What happened

Shares of Tableau Software (NYSE:DATA) fell 13.3% in November, according to data from S&P Global Market Intelligence, after the data-visualization specialist announced weaker-than-expected quarterly results and underwhelming forward guidance.

So what

Tableau stock fell more than 14% in the three days following its third-quarter report early last month. Revenue climbed 4% year over year, to $214.9 million, which translated to adjusted net income of $6.4 million, or $0.08 per diluted share. Both figures fell below investors’ expectations for earnings of $0.09 per share on revenue of $219 million.

Tableau software with colorful charts on a computer display

To be fair, however, Tableau’s anemic top-line growth is somewhat misleading given its transition to subscription licenses. That shift means lower revenue upfront, but a more predictable, steady stream of sales over the long term. 

“Customers are embracing our subscription offerings even faster than expected,” added Tableau CEO Adam Selepsky. “Forty-five percent of our license bookings were sold on a subscription basis this quarter, nearly triple the percentage a year ago, as more and more customers turn to subscription to better address their analytics needs with lower upfront cost and reduced risk.”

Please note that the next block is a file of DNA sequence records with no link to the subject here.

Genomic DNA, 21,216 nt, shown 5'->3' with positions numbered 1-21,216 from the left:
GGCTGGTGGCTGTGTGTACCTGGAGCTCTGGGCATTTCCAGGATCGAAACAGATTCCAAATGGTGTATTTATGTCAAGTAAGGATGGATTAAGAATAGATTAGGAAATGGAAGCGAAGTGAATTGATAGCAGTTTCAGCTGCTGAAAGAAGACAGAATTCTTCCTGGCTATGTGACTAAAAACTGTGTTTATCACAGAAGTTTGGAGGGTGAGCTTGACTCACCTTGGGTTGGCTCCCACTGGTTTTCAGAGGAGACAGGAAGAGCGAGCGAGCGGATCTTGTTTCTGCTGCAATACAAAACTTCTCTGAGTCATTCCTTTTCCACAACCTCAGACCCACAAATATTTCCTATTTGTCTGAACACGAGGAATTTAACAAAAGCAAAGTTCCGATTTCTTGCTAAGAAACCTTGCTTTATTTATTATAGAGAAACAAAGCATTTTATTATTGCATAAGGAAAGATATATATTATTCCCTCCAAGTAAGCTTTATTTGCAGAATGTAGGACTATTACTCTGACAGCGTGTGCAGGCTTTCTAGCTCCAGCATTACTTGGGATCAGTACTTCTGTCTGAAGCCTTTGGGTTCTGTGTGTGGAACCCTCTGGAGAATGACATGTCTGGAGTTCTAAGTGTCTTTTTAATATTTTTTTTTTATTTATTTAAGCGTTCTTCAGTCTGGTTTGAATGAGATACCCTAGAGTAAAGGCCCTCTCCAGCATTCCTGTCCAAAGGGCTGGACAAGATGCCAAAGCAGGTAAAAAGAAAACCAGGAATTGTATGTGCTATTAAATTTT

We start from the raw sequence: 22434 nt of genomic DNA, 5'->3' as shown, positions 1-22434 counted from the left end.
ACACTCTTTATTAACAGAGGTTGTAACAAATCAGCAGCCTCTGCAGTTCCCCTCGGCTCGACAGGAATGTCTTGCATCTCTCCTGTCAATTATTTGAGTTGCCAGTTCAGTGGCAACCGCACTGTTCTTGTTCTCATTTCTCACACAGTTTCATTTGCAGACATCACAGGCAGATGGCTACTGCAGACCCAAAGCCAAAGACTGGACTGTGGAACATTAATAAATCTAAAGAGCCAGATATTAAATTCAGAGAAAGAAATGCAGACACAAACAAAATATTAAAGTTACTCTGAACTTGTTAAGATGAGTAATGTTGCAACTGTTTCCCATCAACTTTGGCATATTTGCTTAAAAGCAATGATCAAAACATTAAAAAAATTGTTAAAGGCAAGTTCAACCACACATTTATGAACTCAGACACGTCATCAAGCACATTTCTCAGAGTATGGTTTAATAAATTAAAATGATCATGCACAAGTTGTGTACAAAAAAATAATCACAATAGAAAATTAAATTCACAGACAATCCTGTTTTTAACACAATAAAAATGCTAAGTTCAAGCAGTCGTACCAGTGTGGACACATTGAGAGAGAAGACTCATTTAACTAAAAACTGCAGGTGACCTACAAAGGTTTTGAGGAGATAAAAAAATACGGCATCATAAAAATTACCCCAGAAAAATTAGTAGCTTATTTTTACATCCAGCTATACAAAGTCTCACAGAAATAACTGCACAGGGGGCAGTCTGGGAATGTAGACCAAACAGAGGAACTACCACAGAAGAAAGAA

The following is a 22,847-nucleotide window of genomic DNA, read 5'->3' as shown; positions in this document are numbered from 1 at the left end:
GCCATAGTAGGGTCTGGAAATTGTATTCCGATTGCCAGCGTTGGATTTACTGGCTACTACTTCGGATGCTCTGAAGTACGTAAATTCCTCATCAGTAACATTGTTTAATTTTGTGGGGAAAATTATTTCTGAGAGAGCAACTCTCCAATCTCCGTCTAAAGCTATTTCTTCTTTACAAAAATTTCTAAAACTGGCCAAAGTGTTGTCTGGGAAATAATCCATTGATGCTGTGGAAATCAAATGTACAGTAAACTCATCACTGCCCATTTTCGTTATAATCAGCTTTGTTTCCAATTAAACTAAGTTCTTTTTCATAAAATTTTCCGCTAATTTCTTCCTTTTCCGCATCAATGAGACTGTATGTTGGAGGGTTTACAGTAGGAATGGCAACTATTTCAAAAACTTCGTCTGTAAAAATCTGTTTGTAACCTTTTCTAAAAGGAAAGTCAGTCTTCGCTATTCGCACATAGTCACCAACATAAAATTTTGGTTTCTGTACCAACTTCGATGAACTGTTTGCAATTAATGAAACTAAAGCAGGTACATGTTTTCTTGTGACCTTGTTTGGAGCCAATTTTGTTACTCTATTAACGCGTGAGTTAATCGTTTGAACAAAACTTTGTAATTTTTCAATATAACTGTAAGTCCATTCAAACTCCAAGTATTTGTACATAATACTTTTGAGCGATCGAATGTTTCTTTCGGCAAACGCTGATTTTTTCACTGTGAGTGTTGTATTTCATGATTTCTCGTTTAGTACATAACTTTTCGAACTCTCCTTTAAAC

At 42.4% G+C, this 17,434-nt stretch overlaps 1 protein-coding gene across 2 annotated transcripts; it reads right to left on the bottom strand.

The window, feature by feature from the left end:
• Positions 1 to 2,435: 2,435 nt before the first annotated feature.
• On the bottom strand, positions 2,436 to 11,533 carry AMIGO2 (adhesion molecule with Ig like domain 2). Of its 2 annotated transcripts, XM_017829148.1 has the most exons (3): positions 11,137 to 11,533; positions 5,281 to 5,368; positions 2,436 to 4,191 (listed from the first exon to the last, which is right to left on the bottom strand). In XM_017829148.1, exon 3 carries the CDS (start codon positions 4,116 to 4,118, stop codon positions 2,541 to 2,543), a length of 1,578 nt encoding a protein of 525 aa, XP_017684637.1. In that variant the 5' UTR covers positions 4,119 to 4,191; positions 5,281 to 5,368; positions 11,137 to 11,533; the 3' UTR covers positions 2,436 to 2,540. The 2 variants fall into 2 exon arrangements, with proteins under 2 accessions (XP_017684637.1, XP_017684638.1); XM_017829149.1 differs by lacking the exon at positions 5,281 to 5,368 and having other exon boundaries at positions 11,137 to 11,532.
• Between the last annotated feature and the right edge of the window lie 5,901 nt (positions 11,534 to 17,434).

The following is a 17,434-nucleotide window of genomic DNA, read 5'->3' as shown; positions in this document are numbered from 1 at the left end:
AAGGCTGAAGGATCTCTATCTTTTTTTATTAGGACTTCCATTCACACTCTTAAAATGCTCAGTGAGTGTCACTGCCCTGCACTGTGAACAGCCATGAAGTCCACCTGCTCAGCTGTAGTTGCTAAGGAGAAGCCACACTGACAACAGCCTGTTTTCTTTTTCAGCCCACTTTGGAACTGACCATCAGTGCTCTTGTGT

Tableau’s subscription annual recurring revenue more than tripled over the past year, to $139.2 million, while total annual recurring revenue was up 46%, to $526.2 million.

Now what

During the subsequent conference call, Tableau management told investors to expect fourth-quarter revenue of $235 million to $245 million — well below the $251 million that analysts were expecting. But here again, that assumes a significantly higher chunk of subscription licenses as Tableau customers opt out of the old perpetual license model.

In the end, I think this change is a favorable one for Tableau, and patient investors should be more than pleased with where the company stands.

Steve Symington has no position in any of the stocks mentioned. The Motley Fool has no position in any of the stocks mentioned. The Motley Fool has a disclosure policy.

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